Sunday, September 1, 2013

Communal Connection

Saturday evening (8/31) I officiated Sarah and Edmund's wedding at the Windsor at Hebron Park in Carrollton, Texas. Here are the remarks I shared with them and their guests:

In the United States we have many different options when it comes to wedding officiants. Therefore, whenever someone contacts me to officiate their wedding, I ask why having a rabbi, specifically, officiate their wedding is important to them.

I get a variety of wonderful and thoughtful answers. I particularly loved the answer I got from Sarah and Edmund. They wanted to get it right from the very start. They wanted Judaism to be a serious and integral part of their shared life and the life of their future children.

Now this might seem like a simple, even simplistic question, but why do people seek to connect with their heritage? Why do WE seek to connect with our Jewish culture?

I believe that the answer lies in the very core of our souls. We all seek meaning in our lives. We can find meaning in ideas and truths we discover. However, the greatest meaning is not found in the I, rather in the thou. The greatest meaning is found through our relationships, through our connecting with others, through our community.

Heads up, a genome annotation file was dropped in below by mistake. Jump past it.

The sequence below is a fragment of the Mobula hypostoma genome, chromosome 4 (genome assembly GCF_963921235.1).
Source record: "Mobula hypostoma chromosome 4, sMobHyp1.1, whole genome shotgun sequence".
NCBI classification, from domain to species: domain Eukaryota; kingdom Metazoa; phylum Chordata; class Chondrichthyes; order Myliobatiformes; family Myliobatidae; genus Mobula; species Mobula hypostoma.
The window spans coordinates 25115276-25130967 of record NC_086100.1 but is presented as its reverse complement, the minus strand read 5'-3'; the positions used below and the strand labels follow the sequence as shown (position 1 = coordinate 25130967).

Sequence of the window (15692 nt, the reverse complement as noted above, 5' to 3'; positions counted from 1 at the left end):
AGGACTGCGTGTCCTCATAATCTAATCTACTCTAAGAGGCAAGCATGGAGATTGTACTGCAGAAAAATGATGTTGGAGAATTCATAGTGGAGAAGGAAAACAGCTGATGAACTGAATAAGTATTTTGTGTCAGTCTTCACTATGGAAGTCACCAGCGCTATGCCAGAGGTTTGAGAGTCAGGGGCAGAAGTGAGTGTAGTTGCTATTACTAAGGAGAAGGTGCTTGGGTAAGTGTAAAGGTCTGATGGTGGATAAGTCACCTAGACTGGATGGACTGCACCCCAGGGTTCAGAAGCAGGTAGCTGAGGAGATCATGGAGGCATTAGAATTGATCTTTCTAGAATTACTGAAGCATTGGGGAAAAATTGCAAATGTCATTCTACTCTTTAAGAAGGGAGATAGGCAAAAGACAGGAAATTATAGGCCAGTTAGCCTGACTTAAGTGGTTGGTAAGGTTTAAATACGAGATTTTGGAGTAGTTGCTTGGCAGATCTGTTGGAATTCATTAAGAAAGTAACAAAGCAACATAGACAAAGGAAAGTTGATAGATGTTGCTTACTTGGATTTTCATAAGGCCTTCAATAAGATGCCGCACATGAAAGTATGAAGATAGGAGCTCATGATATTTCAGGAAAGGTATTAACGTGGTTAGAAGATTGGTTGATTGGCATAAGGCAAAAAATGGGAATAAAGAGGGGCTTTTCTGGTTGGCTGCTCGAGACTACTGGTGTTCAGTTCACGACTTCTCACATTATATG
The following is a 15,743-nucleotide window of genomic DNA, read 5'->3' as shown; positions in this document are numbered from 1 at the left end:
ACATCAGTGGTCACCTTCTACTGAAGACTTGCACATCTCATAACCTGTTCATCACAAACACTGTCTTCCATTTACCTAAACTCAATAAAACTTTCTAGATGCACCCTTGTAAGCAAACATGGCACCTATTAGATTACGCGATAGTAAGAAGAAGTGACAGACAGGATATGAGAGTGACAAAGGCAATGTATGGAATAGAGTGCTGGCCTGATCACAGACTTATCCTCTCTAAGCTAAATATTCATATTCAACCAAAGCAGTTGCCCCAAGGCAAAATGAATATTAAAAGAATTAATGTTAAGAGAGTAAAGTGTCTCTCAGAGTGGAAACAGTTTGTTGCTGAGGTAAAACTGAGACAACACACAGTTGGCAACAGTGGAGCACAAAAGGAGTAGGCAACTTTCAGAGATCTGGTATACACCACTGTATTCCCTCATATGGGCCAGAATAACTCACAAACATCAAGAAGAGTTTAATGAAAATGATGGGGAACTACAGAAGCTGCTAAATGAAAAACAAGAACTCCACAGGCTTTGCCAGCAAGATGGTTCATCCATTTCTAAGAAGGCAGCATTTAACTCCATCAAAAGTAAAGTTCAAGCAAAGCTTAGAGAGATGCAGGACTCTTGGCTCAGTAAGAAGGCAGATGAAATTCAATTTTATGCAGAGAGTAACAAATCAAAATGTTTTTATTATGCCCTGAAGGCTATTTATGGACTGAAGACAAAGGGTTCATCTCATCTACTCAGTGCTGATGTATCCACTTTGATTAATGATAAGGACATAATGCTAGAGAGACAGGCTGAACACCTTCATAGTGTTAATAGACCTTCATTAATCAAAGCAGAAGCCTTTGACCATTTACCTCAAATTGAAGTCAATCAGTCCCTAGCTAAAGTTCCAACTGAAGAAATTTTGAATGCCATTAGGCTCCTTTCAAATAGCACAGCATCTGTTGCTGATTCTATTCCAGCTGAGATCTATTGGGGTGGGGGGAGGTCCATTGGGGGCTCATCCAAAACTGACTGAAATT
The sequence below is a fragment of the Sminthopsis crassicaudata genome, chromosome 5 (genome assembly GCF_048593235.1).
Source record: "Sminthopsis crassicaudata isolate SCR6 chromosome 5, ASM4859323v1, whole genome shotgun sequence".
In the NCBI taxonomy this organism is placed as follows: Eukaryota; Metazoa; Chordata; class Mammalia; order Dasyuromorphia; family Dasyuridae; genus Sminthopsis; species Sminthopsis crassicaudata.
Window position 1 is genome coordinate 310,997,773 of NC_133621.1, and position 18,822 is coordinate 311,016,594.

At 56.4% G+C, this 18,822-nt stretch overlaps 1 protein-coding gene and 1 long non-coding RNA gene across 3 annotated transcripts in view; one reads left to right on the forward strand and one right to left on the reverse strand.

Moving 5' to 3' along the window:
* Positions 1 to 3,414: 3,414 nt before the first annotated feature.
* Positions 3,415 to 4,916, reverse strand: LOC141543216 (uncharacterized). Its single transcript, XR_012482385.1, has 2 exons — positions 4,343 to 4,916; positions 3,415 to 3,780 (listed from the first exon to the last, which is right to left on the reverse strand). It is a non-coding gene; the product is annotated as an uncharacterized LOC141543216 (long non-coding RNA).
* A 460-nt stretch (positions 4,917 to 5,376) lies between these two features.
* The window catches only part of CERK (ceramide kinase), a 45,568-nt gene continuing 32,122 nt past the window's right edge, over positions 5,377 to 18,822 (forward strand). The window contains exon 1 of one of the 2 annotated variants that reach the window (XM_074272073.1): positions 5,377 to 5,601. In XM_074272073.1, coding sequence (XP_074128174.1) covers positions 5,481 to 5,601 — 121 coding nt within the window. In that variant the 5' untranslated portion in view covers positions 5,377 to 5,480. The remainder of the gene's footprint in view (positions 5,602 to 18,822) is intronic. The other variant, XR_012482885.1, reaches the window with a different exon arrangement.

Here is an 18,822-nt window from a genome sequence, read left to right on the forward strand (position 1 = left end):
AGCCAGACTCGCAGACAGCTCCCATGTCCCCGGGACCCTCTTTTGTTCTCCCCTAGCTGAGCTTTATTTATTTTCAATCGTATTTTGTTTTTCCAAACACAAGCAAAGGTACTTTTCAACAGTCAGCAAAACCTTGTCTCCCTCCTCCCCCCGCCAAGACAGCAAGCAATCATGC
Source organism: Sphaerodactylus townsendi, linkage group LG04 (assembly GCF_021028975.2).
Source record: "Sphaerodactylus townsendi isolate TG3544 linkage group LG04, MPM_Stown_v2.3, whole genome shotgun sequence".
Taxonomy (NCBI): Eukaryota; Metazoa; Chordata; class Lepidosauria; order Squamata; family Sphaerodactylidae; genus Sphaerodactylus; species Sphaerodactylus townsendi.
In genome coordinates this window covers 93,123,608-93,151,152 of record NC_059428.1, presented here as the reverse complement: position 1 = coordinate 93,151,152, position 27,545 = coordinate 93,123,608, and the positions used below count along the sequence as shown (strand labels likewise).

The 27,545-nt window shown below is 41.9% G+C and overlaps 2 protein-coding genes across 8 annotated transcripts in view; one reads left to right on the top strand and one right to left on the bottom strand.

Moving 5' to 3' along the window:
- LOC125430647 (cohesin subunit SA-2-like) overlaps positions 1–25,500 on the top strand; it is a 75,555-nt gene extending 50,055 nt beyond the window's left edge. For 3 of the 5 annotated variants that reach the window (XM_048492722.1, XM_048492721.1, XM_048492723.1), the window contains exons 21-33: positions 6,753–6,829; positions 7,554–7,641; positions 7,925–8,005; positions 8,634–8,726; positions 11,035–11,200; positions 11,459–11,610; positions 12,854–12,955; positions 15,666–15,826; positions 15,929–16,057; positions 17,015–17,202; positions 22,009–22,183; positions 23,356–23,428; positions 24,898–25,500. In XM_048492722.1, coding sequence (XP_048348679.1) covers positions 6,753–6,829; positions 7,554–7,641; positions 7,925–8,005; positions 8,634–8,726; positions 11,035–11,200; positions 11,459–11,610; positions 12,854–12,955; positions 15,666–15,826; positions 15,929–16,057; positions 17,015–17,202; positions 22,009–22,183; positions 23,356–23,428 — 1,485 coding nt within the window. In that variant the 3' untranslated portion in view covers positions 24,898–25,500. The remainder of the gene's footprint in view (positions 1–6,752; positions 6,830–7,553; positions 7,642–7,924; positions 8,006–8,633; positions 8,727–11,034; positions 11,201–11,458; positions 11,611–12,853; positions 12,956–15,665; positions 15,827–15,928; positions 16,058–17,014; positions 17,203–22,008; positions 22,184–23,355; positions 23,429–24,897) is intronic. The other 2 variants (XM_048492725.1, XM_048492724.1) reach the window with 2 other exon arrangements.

Our cultures give us communal connections both vertical and horizontal, if you will. Through our heritage, passed down to us, we connect with the community of the past. Through passing on our rich civilization to our children, we connect to the community of the future. Through involvement in our culture today, we connect with the community of the present.

Each one of us interprets these connections differently. It is not for naught that we say, "Two Jews, three opinions..."  This is the great beauty of our Jewish culture. It encourages each of us, nay, demands of each of us to do what Sarah and Edmund seek to do in the new home they form today, to form community, to build anew, and to take it and make it our own.

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